From: philip chastney (email@example.com)
Date: Wed Jan 14 2009 - 14:51:03 CST
--- On Sun, 11/1/09, Trond Trosterud <firstname.lastname@example.org> wrote:
From: Trond Trosterud <email@example.com>
Subject: Cost of transition to UTF-8 for central census authorities
To: "Unicode List" <firstname.lastname@example.org>
Date: Sunday, 11 January, 2009, 3:02 PM
I have the following question to the list:
In Norway, our large census databases (https://infobank.edb.com, contains the
names, social sec num, address, cars, companies, boats, etc, etc, of all
Norwegian citizens). Today, it is encoded with the 8859-1 charset, probably in
8859-1 (some old registries may be EBCDIC, but with the same character
repertoire or a subset).
Now, Norway wants to
be able to use Sámi in that register, i.e., 6x2 letters
from the Latin A block in Unicode. ISO/IEC 8859-4 and -10 are possible, but a
natural solution is UTF-8.
icebergs spring to mind here
Sámi may be the trigger, but it is part of a bigger issue
how are names of East European immigrants handled, for instance?
surely they are not all unregistered?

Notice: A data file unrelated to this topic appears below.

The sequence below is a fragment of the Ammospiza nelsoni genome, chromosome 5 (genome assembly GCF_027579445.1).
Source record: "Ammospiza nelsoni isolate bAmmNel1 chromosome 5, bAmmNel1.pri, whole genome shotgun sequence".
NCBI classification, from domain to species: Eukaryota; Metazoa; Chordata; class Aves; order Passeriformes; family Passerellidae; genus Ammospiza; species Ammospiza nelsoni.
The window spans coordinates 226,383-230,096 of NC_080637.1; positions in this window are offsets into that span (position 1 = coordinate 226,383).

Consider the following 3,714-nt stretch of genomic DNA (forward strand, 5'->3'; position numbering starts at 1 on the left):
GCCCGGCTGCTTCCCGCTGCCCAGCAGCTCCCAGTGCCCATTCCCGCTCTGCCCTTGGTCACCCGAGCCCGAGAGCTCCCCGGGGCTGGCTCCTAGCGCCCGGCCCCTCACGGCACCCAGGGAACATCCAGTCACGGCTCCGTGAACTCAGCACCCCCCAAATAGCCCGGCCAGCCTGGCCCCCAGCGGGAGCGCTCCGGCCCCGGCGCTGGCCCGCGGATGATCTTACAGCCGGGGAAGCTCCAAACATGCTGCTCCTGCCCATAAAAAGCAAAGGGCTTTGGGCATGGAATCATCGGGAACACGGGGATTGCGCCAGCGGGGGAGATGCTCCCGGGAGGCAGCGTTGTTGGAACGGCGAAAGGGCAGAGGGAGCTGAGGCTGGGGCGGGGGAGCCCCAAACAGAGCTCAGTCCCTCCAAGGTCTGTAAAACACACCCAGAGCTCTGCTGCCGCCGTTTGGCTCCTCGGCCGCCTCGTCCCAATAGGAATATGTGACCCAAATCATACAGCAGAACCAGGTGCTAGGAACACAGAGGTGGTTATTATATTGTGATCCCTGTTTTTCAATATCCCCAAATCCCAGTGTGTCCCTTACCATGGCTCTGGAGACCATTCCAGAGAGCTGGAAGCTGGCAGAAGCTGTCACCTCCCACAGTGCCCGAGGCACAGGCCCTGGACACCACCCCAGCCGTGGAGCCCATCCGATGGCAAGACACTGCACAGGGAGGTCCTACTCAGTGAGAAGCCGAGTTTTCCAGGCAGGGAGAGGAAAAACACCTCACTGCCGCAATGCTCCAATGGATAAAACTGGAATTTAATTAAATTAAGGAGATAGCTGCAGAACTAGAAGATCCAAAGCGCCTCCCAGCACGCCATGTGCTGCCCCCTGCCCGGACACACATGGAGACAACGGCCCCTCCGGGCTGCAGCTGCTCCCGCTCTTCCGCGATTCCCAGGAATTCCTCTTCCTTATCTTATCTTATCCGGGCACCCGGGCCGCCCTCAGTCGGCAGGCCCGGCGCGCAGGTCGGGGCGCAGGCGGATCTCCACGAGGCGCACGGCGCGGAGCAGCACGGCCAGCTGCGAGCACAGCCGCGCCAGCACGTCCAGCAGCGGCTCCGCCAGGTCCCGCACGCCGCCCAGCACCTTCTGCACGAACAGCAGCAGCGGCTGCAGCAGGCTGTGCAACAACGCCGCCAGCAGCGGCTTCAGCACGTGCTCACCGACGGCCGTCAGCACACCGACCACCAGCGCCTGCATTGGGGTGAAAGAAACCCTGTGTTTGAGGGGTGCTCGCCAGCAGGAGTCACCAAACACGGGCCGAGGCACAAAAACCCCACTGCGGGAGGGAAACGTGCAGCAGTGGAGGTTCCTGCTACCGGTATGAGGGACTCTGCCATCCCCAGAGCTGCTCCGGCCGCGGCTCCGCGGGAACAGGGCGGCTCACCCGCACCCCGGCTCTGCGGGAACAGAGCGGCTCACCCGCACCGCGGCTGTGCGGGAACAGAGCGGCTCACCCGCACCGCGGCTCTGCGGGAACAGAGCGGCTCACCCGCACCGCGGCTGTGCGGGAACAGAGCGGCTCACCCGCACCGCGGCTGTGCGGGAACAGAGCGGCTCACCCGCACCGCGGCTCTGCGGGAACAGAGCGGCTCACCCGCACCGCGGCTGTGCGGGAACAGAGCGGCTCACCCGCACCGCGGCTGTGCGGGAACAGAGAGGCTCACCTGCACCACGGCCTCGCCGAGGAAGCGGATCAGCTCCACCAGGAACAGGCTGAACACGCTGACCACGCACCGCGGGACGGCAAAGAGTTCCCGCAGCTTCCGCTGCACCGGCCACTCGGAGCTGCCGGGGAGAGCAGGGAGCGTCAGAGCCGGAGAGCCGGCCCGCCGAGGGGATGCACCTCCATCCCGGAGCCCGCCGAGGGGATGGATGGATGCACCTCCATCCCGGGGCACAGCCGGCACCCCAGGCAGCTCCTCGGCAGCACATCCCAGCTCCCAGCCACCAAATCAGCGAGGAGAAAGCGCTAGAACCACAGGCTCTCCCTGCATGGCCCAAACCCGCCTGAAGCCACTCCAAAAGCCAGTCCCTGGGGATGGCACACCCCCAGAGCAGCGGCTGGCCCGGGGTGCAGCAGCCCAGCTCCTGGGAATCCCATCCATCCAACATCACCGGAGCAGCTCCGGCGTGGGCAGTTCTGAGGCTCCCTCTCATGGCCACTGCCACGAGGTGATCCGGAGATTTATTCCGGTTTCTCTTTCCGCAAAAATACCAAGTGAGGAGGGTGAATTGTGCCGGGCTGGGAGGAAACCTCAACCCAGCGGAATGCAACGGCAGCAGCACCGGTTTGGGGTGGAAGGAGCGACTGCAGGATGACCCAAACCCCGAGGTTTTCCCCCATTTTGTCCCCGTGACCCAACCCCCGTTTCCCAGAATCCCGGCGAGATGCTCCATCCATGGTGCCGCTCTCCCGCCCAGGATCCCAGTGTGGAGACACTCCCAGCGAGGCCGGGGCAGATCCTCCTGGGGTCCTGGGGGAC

and what happens to East Europeans who want to adopt Norwegian citizenship?
are they required to renounce their diacritical markings?
issues like these are going to have to be faced -- wouldn't it be more cost-effective to adopt a solution to the stated problem (Sámi) which also solves the problem with other languages?
.... and other scripts (let us not forget that Norway shares a border with Russia)
to put it another way: a move to Unicode will have to be made sometime, and the longer it takes to commit to that move, the more it will cost to convert
once that point is generally accepted as policy, where and when these Unicode string are stored/transmitted/processed as UTF-8 or UTF-32 is a completely separate technical issue
it is not common for IT projects to under-run their estimated costs, but if the costs and time-scales for conversion seem inflated, the estimators may be ill-informed, cautious, or hoping for the contract ... or just plain wrong
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